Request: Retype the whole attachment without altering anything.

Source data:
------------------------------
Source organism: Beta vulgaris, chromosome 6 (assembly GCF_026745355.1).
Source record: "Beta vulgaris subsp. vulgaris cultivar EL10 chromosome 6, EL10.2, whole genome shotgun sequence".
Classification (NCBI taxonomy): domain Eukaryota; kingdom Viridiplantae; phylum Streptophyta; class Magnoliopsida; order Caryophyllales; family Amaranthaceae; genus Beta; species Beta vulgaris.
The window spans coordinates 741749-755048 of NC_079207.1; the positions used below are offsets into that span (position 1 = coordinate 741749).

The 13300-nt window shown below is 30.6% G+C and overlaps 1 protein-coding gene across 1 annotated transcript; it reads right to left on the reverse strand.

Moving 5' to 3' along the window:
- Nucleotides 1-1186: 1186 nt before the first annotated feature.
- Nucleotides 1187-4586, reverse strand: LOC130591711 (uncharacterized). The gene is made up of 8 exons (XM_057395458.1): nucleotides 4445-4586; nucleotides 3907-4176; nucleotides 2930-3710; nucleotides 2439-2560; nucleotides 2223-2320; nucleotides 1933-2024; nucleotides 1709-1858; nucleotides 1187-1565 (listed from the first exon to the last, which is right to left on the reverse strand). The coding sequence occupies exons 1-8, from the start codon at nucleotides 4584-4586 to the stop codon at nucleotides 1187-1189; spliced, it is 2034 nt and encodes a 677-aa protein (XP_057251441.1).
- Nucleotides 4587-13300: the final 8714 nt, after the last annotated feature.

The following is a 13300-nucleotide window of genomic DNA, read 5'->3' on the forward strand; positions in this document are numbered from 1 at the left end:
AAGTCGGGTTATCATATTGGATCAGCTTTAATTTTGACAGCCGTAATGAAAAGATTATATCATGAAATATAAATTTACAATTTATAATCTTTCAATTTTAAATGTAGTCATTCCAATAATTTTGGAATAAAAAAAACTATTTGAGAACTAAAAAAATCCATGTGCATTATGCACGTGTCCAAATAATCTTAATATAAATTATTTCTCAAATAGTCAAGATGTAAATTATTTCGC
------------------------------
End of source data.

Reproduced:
Source organism: Beta vulgaris, chromosome 6 (assembly GCF_026745355.1).
Source record: "Beta vulgaris subsp. vulgaris cultivar EL10 chromosome 6, EL10.2, whole genome shotgun sequence".
Classification (NCBI taxonomy): domain Eukaryota; kingdom Viridiplantae; phylum Streptophyta; class Magnoliopsida; order Caryophyllales; family Amaranthaceae; genus Beta; species Beta vulgaris.
The window spans coordinates 741749-755048 of NC_079207.1; the positions used below are offsets into that span (position 1 = coordinate 741749).

The 13300-nt window shown below is 30.6% G+C and overlaps 1 protein-coding gene across 1 annotated transcript; it reads right to left on the reverse strand.

Moving 5' to 3' along the window:
- Nucleotides 1-1186: 1186 nt before the first annotated feature.
- Nucleotides 1187-4586, reverse strand: LOC130591711 (uncharacterized). The gene is made up of 8 exons (XM_057395458.1): nucleotides 4445-4586; nucleotides 3907-4176; nucleotides 2930-3710; nucleotides 2439-2560; nucleotides 2223-2320; nucleotides 1933-2024; nucleotides 1709-1858; nucleotides 1187-1565 (listed from the first exon to the last, which is right to left on the reverse strand). The coding sequence occupies exons 1-8, from the start codon at nucleotides 4584-4586 to the stop codon at nucleotides 1187-1189; spliced, it is 2034 nt and encodes a 677-aa protein (XP_057251441.1).
- Nucleotides 4587-13300: the final 8714 nt, after the last annotated feature.

The following is a 13300-nucleotide window of genomic DNA, read 5'->3' on the forward strand; positions in this document are numbered from 1 at the left end:
AAGTCGGGTTATCATATTGGATCAGCTTTAATTTTGACAGCCGTAATGAAAAGATTATATCATGAAATATAAATTTACAATTTATAATCTTTCAATTTTAAATGTAGTCATTCCAATAATTTTGGAATAAAAAAAACTATTTGAGAACTAAAAAAATCCATGTGCATTATGCACGTGTCCAAATAATCTTAATATAAATTATTTCTCAAATAGTCAAGATGTAAATTATTTCGC